Isko bats for return of 2-party system, party-list law review

IN BETTER TIMES. VICE PRESIDENT LENI ROBREDO meets with Manila Mayor Francisco Isko Domagoso in this file photo

MARIKINA CITY – The party-list system is no longer responsive to the needs of the marginalized and has to be revisited, according to presidential aspirant Manila Mayor Francisco “Isko Moreno” Domagoso.

Domagoso said the system seemed to be working for the rich and not the poor.

Domagoso is also seeking for a return of the two-party political system in the country, saying it allows a more harmonious working relationship between the elected president and the vice president.

Under a two-party system, the electorate gives its votes to only two major parties in which one of the other party can win a majority in the legislature.

The Philippines currently has a multi-party system with numerous political parties. But back in the 1960s, the Philippines had a two-party system with politicians joining either the Liberal Party or the Nacionalista Party.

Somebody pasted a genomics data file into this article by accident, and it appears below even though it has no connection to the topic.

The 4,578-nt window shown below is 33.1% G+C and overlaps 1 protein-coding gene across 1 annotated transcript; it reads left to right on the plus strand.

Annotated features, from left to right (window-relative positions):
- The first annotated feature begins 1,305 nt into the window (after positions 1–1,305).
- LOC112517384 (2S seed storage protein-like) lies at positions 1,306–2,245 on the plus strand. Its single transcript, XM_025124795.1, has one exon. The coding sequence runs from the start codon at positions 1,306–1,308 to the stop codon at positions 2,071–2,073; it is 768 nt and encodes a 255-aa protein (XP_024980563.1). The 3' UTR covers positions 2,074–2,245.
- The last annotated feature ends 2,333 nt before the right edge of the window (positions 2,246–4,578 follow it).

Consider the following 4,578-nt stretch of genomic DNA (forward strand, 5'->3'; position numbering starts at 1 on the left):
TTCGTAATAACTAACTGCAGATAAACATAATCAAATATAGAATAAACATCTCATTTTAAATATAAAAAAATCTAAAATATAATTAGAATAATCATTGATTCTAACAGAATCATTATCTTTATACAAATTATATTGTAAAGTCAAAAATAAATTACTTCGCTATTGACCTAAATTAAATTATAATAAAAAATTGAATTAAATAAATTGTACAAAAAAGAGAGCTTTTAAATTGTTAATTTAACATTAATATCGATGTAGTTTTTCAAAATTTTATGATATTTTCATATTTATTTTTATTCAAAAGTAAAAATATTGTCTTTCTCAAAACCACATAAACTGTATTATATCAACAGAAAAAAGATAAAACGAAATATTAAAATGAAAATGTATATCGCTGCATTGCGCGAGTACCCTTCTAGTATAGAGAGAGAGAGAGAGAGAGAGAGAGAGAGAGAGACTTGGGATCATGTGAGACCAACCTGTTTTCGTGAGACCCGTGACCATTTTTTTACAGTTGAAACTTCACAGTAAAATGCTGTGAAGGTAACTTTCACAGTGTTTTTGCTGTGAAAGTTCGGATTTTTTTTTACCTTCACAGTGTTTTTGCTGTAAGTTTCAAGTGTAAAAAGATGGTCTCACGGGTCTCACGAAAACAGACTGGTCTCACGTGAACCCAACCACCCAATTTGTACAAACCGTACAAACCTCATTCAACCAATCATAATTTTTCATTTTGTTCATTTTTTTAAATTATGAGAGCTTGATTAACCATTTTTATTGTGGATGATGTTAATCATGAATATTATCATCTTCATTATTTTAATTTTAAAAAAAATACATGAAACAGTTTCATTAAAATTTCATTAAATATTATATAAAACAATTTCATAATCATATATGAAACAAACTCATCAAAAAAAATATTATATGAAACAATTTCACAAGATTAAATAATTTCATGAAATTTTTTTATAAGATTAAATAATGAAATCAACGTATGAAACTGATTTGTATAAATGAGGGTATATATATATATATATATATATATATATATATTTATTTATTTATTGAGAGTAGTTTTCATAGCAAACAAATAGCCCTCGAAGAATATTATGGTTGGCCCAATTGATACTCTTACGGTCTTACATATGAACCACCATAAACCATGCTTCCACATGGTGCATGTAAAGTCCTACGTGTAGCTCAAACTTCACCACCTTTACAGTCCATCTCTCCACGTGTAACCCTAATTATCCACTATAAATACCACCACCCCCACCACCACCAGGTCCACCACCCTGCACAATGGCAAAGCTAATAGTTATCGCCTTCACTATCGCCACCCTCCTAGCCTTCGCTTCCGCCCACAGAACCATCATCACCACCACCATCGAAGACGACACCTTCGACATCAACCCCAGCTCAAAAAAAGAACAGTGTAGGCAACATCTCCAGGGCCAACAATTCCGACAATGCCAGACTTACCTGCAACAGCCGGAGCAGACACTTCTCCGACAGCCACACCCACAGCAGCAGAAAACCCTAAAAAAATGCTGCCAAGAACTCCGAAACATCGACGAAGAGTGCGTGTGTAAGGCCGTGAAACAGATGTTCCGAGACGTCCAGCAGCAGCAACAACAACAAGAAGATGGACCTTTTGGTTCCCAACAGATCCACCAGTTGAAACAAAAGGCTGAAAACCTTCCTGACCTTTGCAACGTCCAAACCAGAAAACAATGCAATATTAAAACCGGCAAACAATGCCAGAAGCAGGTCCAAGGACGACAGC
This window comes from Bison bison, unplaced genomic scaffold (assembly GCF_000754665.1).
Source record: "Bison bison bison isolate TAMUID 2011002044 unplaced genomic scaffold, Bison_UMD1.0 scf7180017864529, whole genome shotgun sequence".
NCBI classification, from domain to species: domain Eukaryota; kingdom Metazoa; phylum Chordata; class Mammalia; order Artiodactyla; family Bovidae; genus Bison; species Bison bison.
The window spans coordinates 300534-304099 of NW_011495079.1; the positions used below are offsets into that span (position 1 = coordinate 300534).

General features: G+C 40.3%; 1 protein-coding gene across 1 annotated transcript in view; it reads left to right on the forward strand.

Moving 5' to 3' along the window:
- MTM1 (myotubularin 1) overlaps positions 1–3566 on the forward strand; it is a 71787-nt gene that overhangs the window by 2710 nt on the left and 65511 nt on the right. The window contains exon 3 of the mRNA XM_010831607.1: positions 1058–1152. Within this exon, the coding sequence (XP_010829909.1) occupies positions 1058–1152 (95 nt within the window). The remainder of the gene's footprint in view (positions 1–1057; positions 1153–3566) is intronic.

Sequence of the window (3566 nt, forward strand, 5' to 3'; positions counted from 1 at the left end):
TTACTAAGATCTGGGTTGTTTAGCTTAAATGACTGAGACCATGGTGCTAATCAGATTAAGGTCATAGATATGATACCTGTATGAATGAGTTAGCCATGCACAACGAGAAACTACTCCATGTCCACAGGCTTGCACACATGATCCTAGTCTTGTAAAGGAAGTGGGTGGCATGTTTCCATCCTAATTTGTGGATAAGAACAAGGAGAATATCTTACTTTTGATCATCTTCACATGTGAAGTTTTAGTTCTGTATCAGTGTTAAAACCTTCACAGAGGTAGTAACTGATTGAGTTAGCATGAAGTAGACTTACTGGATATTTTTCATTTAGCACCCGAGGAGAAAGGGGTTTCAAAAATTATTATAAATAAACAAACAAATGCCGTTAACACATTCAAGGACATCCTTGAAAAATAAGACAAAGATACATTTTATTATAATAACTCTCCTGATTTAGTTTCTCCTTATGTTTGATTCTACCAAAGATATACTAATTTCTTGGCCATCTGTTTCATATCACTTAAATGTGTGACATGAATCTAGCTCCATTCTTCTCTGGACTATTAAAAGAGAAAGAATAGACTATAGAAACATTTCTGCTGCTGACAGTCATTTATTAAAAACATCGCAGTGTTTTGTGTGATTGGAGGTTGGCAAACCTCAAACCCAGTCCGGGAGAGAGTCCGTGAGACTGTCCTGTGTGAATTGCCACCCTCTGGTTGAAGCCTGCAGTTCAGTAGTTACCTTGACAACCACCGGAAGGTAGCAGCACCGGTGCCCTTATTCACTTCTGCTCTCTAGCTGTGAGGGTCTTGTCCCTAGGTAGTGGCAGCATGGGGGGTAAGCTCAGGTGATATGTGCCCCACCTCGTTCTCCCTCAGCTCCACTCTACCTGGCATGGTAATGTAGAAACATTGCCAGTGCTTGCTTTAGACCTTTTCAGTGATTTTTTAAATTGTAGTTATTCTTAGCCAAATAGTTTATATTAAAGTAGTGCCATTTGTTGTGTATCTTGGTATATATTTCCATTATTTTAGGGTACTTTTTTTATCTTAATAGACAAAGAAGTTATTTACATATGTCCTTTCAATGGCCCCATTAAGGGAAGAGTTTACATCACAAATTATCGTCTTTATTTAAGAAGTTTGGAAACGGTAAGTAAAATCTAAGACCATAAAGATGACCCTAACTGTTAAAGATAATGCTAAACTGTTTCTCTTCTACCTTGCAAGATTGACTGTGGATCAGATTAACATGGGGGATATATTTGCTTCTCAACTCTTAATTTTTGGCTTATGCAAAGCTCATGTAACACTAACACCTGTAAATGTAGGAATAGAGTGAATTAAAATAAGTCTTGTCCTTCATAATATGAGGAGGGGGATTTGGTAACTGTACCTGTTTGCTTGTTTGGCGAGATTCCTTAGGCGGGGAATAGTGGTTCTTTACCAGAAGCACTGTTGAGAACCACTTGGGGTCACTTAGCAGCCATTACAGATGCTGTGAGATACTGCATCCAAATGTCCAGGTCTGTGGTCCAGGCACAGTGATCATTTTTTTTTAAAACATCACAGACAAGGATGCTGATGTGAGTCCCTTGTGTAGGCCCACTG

Domagoso said he will push for a regional representation in the Senate.

Domagoso said  that aside from the economic provisions that he wants to implement, he will bat for constitutional amendments to make Filipinos well represented in the legislative branch.

He said that under the current set-up, those who are well known, come from a family of politicians, or have the financial capability to mount a Senate bid are the ones likely to get elected.

Republic Act 7941 or the Party-List System Act was signed into law to promote proportional representation in the election of representatives to the House of Representatives.

This should “enable Filipino citizens belonging to the marginalized and underrepresented sectors, organizations and parties, and who lack well-defined political constituencies but who could contribute to the formulation and enactment of appropriate legislation that will benefit the nation as a whole, to become members of the House of Representatives”.

Domagoso said this no longer holds true, as party-list groups who are for the poor are “fading away” and replaced by moneyed individuals. (CMT)